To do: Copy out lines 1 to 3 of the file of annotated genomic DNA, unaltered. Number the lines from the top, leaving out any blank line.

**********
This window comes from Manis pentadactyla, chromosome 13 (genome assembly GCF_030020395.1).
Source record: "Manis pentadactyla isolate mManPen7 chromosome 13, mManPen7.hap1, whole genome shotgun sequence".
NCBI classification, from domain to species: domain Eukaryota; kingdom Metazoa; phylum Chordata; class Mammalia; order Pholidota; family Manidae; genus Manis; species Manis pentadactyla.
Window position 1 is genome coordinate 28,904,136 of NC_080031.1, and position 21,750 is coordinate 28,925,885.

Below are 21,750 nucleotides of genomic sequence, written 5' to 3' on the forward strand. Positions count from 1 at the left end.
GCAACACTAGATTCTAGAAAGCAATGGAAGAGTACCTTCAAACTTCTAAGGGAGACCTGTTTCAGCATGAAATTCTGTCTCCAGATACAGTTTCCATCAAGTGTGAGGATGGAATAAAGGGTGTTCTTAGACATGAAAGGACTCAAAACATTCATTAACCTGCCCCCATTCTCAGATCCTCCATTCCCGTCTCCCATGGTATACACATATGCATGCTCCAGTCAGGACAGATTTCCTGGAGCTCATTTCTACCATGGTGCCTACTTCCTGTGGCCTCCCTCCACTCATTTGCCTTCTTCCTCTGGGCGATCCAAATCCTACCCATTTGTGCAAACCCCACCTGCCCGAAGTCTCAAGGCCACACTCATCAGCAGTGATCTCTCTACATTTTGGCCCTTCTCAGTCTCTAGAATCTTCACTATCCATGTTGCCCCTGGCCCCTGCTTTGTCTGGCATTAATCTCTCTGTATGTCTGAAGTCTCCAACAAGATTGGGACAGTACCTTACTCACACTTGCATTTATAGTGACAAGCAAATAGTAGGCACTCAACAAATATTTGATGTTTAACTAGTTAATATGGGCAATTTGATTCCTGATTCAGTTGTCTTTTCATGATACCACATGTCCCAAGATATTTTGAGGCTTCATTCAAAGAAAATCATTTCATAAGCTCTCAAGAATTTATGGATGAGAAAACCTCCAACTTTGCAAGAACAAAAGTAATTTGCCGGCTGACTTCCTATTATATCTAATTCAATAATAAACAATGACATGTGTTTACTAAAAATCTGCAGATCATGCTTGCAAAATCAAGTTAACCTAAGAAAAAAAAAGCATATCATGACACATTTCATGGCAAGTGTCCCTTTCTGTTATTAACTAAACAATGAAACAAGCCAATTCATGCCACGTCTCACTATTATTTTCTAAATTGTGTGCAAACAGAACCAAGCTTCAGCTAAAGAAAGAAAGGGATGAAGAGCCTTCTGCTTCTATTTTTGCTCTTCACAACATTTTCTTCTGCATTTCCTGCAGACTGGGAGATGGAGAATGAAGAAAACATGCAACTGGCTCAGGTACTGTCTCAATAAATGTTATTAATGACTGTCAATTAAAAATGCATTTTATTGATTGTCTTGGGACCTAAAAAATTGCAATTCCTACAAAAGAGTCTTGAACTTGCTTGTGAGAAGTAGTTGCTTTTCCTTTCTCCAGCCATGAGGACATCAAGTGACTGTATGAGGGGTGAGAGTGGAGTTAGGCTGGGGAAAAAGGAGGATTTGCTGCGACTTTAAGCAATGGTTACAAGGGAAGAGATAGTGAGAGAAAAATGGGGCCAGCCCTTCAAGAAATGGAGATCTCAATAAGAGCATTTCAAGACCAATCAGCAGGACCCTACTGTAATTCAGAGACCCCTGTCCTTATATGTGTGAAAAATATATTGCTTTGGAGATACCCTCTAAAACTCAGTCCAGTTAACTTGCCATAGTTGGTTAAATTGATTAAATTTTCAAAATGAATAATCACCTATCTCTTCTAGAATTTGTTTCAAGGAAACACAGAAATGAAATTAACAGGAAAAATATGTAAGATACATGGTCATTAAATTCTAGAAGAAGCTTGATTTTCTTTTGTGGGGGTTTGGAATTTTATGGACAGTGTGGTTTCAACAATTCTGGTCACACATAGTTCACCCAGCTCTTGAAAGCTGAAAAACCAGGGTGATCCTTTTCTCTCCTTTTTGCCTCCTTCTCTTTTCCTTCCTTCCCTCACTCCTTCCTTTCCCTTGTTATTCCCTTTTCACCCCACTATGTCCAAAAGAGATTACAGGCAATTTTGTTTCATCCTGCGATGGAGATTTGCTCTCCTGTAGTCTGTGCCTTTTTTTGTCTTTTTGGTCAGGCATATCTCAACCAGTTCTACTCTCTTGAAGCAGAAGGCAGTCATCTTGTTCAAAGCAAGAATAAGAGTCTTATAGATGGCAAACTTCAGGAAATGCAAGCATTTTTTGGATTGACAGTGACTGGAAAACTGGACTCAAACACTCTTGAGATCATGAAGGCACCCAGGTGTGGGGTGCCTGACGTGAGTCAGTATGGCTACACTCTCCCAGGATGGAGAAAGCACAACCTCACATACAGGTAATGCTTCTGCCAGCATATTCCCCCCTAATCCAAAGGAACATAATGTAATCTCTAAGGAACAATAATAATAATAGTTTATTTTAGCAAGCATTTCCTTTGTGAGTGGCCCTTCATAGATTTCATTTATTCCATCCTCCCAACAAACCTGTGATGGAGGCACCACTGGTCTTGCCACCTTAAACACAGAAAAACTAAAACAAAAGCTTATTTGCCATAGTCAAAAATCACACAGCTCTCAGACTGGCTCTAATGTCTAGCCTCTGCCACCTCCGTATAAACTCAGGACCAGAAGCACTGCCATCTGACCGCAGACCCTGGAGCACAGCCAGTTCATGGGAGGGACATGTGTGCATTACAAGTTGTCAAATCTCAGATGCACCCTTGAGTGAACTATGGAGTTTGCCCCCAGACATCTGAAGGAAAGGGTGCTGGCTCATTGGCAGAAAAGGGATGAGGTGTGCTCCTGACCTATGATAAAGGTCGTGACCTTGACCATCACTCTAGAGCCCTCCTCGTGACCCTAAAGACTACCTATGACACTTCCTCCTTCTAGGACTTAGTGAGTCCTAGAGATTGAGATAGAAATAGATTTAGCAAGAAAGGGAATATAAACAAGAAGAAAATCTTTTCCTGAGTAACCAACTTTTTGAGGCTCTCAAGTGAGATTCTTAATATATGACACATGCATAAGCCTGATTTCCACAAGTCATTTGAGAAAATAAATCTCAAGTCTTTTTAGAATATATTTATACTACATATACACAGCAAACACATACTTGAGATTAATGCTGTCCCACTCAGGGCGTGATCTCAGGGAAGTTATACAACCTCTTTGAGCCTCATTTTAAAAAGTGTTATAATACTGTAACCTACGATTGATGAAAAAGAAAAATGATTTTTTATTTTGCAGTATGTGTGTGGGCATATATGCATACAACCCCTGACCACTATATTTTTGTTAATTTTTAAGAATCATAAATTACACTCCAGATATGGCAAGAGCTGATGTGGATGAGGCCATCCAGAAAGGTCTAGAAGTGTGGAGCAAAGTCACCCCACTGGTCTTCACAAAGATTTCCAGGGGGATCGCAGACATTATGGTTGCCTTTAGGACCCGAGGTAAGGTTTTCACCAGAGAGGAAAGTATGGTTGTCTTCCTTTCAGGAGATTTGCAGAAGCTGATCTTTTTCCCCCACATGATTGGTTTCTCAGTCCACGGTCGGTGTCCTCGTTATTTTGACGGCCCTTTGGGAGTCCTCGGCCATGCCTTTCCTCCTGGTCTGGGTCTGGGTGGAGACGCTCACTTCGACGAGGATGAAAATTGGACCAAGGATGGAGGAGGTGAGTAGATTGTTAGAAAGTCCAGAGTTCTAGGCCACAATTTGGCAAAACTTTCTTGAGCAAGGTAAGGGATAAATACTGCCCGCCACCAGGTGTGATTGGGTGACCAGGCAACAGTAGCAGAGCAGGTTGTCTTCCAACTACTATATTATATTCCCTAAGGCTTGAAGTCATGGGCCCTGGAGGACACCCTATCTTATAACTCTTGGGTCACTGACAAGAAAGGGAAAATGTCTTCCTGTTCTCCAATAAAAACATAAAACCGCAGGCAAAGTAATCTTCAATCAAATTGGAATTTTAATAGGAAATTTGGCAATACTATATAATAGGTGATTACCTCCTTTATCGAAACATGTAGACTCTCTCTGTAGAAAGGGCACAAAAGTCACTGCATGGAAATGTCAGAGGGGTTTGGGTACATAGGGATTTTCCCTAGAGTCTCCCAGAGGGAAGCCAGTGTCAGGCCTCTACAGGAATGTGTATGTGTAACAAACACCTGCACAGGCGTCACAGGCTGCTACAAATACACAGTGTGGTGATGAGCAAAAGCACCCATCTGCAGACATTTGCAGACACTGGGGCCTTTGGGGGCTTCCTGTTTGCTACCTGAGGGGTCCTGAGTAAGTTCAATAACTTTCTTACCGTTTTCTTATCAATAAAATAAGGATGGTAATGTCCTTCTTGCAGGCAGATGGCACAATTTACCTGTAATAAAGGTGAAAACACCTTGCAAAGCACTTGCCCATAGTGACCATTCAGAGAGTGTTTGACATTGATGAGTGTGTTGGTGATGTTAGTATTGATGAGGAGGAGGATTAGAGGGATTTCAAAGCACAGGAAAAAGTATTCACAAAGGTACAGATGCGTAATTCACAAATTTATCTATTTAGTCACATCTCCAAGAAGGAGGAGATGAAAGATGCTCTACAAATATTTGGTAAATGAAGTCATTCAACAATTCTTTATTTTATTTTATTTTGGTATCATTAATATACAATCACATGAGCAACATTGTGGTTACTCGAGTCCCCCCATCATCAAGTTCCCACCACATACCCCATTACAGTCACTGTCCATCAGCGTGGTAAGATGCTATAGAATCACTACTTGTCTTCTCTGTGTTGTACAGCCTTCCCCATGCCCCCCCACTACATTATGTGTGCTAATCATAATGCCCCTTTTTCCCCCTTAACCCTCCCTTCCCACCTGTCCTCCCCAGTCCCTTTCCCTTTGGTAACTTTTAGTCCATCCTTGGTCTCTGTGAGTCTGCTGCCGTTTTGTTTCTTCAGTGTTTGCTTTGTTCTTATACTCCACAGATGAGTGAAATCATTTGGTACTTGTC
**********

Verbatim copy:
This window comes from Manis pentadactyla, chromosome 13 (genome assembly GCF_030020395.1).
Source record: "Manis pentadactyla isolate mManPen7 chromosome 13, mManPen7.hap1, whole genome shotgun sequence".
NCBI classification, from domain to species: domain Eukaryota; kingdom Metazoa; phylum Chordata; class Mammalia; order Pholidota; family Manidae; genus Manis; species Manis pentadactyla.